Wednesday, May 25, 2011

because they are very small

When my fellow faculty and staff at Haleakala Waldorf School threw me a blissful surprise baby shower on Maui four years ago, one of my dear teacher friends gave me a copy of this prayer written by Rudolf Steiner. I spend a few moments with this prayer and my sleeping girls each night. It has been bouncing around in my heart lately, so I am compelled to share it.

spoken by an adult

May light stream into you that can take hold of you.
I follow its rays with the warmth of my love.
I think with my thinking's best thoughts of joy
On the stirrings of your heart.
May they strengthen you,
May they carry you,
May they cleanse you.
I want to gather my thoughts of joy
Before the steps of your life,
That they unite with your will for life,
So that it finds itself with strength,
In the world,
Through itself.

Monday, May 23, 2011

I Wish You Happy Days

Ugh. It’s my child.

No parent wants to admit that his or her child is the rabble-rouser, the attention-demander, the sometimes-shouter, the crazy face.

But here goes.

Hi, my name is Emily and my child is intense.

I’m giving in, and admitting to the universe that Luciya Leona, light of my life, who turned four years old this month, is, often enough, a nutjob. She is deliberate and demanding and vivacious and loud. She stands up in the stroller and pushes to the front of the line and can fall unexpectedly into a wailing mess in under a second. She is sensitive and observant and way too quick on the uptake. She is touchy and just a bit too loving.

Wait, too loving? Is there something wrong with that? Yeah. It’s the whole “boundaries” thing.

A couple months ago, Luciya casually mentioned that a little girl in her preschool didn’t want to sit next to her in circle. My mommy hackles immediately went up. Come again? A child doesn’t want to sit next to my daughter? My bright, funny, sweet, engaging, daughter? Well. Let me just call the teacher about this one.

Turns out, the other child isn’t a snooty snob. She just doesn’t like to be hugged all day long. And my Luciya, as it happens, is the squeezer. You know the one. The one who is always trying to pick up the other kids, or lead them – a bit too strongly – down the lane. The one who scoots a little closer to the other child so their knees touch. The bubble-less child.

In a way, I’m happy about that fact that Luciya is comfortable enough in assuming the world loves her to want to be physically close to everyone. The child is certainly not shy, and she really has yet to meet anyone by whom she feels threatened. So that’s cool. But it also means we’ve been having to have the “keep your hands to yourself” talk. And it’s getting better.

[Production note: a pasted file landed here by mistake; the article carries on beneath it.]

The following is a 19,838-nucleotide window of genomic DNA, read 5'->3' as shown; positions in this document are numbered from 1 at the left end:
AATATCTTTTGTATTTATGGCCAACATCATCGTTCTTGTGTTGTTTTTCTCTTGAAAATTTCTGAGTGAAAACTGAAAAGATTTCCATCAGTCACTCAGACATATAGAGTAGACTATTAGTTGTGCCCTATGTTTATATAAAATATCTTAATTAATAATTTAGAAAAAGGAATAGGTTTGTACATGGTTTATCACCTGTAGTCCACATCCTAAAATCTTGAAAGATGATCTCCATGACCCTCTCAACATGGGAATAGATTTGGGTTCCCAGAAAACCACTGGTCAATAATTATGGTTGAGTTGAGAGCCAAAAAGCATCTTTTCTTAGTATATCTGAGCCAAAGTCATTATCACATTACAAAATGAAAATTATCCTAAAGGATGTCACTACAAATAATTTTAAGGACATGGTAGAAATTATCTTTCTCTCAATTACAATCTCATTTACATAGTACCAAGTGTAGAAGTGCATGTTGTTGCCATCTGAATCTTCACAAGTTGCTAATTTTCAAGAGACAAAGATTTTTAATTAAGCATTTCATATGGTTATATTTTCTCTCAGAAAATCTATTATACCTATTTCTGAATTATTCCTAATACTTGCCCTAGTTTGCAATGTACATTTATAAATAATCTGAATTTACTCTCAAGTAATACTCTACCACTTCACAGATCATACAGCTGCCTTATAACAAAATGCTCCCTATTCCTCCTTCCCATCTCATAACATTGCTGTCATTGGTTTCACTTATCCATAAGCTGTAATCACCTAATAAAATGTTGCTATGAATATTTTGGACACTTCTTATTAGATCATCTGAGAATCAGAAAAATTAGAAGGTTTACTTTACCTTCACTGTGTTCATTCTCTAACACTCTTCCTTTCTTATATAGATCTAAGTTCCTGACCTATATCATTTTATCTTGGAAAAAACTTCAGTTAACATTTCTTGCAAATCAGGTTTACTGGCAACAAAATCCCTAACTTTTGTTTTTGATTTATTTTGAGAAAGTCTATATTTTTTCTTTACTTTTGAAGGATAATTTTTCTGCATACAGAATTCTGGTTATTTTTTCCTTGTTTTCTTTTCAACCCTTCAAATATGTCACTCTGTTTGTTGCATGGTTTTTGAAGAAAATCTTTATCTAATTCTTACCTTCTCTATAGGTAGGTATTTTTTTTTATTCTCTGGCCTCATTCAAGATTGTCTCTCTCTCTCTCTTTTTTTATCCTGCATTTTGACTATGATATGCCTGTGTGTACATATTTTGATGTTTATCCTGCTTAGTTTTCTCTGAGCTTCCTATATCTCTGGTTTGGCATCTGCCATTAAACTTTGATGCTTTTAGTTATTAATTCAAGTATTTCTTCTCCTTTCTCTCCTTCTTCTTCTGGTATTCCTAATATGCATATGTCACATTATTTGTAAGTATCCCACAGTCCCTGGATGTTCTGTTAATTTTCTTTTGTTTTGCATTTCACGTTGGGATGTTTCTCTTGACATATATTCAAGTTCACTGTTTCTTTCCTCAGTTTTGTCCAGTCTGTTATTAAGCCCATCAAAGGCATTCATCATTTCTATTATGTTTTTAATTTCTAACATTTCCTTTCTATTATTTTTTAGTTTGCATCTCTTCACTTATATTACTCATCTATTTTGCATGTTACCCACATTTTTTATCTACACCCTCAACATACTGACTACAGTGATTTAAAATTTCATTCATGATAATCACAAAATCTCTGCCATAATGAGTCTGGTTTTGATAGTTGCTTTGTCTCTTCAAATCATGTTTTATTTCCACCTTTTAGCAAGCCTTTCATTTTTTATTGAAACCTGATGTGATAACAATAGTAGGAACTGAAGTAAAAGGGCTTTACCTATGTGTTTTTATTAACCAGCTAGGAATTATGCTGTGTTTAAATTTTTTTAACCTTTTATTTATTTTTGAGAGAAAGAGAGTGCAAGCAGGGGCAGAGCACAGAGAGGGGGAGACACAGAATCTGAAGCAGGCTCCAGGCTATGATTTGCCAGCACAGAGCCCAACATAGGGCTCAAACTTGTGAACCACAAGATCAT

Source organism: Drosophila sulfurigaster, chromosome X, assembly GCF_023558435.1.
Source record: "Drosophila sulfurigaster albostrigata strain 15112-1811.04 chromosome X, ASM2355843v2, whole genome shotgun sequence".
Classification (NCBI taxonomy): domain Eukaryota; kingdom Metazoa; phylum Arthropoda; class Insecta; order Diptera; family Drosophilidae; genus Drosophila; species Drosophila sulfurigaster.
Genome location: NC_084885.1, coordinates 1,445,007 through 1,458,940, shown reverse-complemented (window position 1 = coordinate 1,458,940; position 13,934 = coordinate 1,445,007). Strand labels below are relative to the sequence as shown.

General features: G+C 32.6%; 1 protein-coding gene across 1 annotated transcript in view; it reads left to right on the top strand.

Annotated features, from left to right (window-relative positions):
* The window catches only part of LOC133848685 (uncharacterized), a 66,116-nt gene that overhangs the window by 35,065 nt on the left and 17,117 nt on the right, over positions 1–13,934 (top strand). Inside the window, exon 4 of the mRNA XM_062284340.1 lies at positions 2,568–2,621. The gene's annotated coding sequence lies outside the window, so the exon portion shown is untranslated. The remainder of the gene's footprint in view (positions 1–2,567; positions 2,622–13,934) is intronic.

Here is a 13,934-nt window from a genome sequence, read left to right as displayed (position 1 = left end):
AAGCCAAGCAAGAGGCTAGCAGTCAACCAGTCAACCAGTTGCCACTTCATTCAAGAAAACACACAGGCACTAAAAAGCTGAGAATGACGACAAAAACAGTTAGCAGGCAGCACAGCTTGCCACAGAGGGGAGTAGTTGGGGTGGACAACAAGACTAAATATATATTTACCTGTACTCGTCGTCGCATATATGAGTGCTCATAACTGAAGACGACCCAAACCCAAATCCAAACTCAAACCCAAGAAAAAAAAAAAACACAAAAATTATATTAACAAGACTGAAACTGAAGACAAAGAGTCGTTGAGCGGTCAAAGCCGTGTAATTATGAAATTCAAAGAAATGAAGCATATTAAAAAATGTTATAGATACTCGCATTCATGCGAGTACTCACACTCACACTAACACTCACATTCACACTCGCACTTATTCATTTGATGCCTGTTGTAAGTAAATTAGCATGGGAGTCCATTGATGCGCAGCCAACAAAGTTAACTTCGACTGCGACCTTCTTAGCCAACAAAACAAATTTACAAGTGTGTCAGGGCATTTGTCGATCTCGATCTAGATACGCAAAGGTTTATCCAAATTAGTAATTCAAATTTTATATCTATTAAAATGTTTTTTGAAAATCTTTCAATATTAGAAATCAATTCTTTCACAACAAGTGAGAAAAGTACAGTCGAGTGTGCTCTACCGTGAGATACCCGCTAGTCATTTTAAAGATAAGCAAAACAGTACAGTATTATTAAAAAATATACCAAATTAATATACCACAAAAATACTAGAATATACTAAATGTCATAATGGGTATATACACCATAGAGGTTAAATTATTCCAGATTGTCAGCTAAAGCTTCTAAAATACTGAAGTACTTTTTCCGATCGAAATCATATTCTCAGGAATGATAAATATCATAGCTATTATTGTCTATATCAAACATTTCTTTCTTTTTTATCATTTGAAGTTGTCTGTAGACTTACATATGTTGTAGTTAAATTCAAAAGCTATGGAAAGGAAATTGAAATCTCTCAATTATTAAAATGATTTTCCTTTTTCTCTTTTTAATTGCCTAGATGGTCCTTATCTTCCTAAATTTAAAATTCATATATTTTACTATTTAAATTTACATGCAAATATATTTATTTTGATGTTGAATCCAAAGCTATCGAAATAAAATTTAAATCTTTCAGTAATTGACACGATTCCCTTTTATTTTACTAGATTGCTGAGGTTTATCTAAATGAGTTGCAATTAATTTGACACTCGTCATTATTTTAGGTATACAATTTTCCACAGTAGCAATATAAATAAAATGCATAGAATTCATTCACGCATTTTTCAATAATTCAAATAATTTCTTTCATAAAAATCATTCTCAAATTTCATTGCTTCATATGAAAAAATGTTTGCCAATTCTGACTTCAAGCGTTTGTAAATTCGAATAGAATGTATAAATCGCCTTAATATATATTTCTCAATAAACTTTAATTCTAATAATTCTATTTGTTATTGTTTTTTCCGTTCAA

Luciya responds excellently, and often immediately, to positive reinforcement (which – Hi, my name is Emily and my kid makes me want to pull my hair out – I need to get better at). She has a shining beacon in this ever-intriguing, ever-expanding world in her gorgeous preschool teacher, Miss Jen.

Miss Jen takes Luciya and eight other 3 and 4 year olds two mornings a week to a colorful room attached to her house that is called Happy Days. And I literally count my lucky twirling stars that my child gets this experience each week. Luciya emerges from the Happy Days gate each day at 11:30 with a spring in her step and pride on her face. Every day, she produces incredibly adorable, outright impressive works of art that my walls are becoming too scarce to display. Miss Jen is an artist, and her heart and time pour into providing these lucky children impeccable beauty in the materials she provides them, the projects they colorfully create, the quality of supplies they use, and the creative freedom they are encouraged to explore. Luciya is learning jubilantly, feeling proud, and letting her imagination fly.

When Luciya is overly … well, Luciya, Miss Jen positively redirects her, and always makes her feel safe. I feel 100% confident that my child is in a blessed and remarkable setting.

And I wish I could be a three-year-old again, too.

I wish I could be welcomed to a lovely and serene setting each morning with a hug and an “I love you,” only to be guided through some beautiful, happy songs and encouraged to touch and glitter and paint and glue and imagine to my heart’s content. I want to envision leprechauns that I’ll trap in my very own creation and learn my letters through physical movements.

I am so grateful for Happy Days because I know that my ambitious, confident, often reckless child is cradled in beautiful, loving security.

What else would any mother want for her child?

I’m Emily, and one thing I’ve done right as a parent is send my delightful first-born to a great preschool.

Thanks, Miss Jen. My little caterpillar has grown so well with you. Thank you so much for loving her, and for preparing her to soar.

She’ll be the butterfly with the glittery rainbow wings.